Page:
Loggers abuse anti-discrimination process to target environmentalists

Media Enquiries

Today members of the Bob Brown Foundation attended Equal Opportunity Tasmania for the conciliation of a complaint to the Anti-Discrimination Commissioner by a member of the Tasmanian logging industry. The complaint bizarrely relates to a film screening in the Huon Valley and allegations of political discrimination. While the Equal Opportunity Tasmania process continues, the conciliation failed and the Bob Brown Foundation regards the claims as vexatious.

Ms Tammy Price has complained to the Anti-Discrimination Commissioner she was prevented from entering the theatre on the political grounds that she is an ‘avid Liberal supporter’.
In June a group of Bennetts loggers tried unsuccessfully to disrupt 250 people from seeing the film ‘The Giants’ at the Palais Theatre in Franklin near Huonville. A week earlier the same people, including Tammy Price, had stood in front of the Palais Theatre screen for more than an hour, until police arrived, to stop 100 locals from seeing another, unrelated film about giant trees.

“Our family film afternoon had a huge attendance with 250. The large crowd enjoyed the beautiful and engaging new documentary, The Giants. The film has received critical acclaim and support from across Australia, so it was good to bring it home to the Huon to share Bob Brown’s life story and the giant trees he works so hard to protect,” said Steven Chaffer, Bob Brown Foundation CEO.

“The Giants is a long overdue biopic of environmentalist Bob Brown, a National Living Treasure, the first openly gay member of parliament in Australia and leader of the world’s first Green party. It’s also about the life of Trees, which scientists are only starting to understand. The film goes from Bob’s story to the trees’ story – revealing just how closely intertwined they are. It’s a joyous exploration of the forest delivered in a new, creative and awe-inspiring way,” Steven Chaffer said.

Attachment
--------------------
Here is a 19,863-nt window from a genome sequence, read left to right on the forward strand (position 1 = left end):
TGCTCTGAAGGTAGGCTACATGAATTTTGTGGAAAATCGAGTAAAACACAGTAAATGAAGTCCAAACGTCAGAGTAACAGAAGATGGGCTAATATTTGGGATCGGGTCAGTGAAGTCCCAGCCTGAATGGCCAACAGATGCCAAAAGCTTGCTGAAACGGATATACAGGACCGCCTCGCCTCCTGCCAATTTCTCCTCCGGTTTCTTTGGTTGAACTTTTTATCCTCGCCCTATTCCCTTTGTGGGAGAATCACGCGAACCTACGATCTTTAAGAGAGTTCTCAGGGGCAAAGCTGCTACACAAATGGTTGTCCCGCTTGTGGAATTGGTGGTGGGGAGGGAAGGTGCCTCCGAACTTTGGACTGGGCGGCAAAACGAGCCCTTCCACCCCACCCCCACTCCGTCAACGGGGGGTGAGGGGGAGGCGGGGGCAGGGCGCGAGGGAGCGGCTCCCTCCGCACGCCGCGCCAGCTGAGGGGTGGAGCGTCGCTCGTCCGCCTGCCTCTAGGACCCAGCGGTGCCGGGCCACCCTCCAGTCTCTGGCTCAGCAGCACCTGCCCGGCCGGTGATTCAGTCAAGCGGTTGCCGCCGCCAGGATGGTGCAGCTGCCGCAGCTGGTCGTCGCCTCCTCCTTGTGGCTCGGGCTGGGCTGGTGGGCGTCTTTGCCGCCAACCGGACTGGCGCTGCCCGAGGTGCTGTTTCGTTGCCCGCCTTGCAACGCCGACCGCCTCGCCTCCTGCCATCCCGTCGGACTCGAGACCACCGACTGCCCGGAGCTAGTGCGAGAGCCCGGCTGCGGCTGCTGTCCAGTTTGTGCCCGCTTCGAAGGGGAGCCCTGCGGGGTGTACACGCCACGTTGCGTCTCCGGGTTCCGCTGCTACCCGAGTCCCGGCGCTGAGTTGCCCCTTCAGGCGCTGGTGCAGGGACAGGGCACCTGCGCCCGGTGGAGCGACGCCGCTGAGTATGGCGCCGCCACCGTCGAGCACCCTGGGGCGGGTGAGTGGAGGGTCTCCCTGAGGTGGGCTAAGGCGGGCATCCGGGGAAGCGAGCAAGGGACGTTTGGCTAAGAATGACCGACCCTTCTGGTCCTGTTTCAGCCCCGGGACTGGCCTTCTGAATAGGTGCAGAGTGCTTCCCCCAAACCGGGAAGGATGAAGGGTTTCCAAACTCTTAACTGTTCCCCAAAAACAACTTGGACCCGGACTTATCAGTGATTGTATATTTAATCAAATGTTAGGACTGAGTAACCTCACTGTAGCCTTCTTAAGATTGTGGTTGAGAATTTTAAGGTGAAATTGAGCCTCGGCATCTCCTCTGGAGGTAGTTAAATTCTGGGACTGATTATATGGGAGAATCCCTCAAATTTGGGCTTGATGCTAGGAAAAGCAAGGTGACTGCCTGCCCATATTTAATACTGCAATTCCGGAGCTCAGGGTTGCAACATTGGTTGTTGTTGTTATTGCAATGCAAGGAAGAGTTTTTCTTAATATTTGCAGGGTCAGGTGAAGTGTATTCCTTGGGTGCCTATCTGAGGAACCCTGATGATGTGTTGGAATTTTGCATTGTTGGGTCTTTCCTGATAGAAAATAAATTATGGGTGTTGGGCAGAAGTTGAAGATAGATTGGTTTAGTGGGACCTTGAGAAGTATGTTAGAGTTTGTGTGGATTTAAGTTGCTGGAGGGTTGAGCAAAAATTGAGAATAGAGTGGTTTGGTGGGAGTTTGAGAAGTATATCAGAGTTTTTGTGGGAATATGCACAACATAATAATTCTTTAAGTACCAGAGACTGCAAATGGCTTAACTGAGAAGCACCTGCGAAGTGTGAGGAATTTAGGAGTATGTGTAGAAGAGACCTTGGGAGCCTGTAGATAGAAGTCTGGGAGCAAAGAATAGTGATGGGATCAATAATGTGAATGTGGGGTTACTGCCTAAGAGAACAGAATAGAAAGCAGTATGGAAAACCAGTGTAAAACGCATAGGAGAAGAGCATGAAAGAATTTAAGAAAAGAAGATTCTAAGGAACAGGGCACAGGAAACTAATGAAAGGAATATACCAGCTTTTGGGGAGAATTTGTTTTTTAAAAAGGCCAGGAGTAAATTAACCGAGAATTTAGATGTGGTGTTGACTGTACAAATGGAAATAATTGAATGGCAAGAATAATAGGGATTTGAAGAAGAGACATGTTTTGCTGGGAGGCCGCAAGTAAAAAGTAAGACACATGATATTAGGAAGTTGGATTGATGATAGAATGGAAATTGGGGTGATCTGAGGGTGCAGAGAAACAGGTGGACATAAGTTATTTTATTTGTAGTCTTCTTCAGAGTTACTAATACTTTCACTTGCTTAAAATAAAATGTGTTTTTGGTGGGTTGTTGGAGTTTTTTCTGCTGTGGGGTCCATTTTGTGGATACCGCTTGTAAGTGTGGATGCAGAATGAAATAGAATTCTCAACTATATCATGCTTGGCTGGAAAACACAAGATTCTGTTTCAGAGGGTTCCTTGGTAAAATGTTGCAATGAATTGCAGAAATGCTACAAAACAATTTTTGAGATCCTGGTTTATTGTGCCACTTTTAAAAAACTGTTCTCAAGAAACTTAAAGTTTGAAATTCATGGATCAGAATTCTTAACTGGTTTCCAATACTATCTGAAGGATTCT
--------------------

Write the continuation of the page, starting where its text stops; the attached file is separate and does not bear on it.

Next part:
“The event did have some pro-loggers turn up and attempt to disrupt the screening. There were some tickets booked under false names so they were cancelled and refunded. The individuals who turned up could not enter as they did not have valid tickets. The same group held up a film showing at the Palais two weeks ago, blocking the screen and forcing the audience to wait an hour until the police arrived,” Steven Chaffer said.

“The small group attempted to block the business of the Franklin Palais Theatre. They shoved volunteers as the group pushed to get through the door. They could not enter without valid tickets. In the end, the film went ahead without any disruptions,” Steven Chaffer said.

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